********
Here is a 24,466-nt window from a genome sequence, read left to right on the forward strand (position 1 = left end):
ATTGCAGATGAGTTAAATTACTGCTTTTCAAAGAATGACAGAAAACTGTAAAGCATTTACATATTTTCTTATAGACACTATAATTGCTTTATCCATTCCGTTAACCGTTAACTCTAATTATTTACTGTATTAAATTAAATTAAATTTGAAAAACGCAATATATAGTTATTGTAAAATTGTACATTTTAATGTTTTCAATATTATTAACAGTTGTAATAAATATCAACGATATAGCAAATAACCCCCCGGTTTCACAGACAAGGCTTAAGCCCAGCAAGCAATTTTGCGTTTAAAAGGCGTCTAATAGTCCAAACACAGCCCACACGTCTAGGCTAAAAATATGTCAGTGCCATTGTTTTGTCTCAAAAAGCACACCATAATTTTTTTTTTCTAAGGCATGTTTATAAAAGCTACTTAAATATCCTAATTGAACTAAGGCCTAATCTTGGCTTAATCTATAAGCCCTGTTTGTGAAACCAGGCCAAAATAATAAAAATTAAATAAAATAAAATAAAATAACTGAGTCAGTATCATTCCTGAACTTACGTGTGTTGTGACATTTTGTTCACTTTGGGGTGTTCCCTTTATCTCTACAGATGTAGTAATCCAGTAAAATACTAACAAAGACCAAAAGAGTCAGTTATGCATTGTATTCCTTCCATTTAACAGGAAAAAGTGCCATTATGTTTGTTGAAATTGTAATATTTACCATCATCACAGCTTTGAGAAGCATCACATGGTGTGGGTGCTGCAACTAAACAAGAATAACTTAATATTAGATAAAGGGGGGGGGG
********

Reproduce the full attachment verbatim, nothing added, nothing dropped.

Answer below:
Here is a 24,466-nt window from a genome sequence, read left to right on the forward strand (position 1 = left end):
ATTGCAGATGAGTTAAATTACTGCTTTTCAAAGAATGACAGAAAACTGTAAAGCATTTACATATTTTCTTATAGACACTATAATTGCTTTATCCATTCCGTTAACCGTTAACTCTAATTATTTACTGTATTAAATTAAATTAAATTTGAAAAACGCAATATATAGTTATTGTAAAATTGTACATTTTAATGTTTTCAATATTATTAACAGTTGTAATAAATATCAACGATATAGCAAATAACCCCCCGGTTTCACAGACAAGGCTTAAGCCCAGCAAGCAATTTTGCGTTTAAAAGGCGTCTAATAGTCCAAACACAGCCCACACGTCTAGGCTAAAAATATGTCAGTGCCATTGTTTTGTCTCAAAAAGCACACCATAATTTTTTTTTTCTAAGGCATGTTTATAAAAGCTACTTAAATATCCTAATTGAACTAAGGCCTAATCTTGGCTTAATCTATAAGCCCTGTTTGTGAAACCAGGCCAAAATAATAAAAATTAAATAAAATAAAATAAAATAACTGAGTCAGTATCATTCCTGAACTTACGTGTGTTGTGACATTTTGTTCACTTTGGGGTGTTCCCTTTATCTCTACAGATGTAGTAATCCAGTAAAATACTAACAAAGACCAAAAGAGTCAGTTATGCATTGTATTCCTTCCATTTAACAGGAAAAAGTGCCATTATGTTTGTTGAAATTGTAATATTTACCATCATCACAGCTTTGAGAAGCATCACATGGTGTGGGTGCTGCAACTAAACAAGAATAACTTAATATTAGATAAAGGGGGGGGGG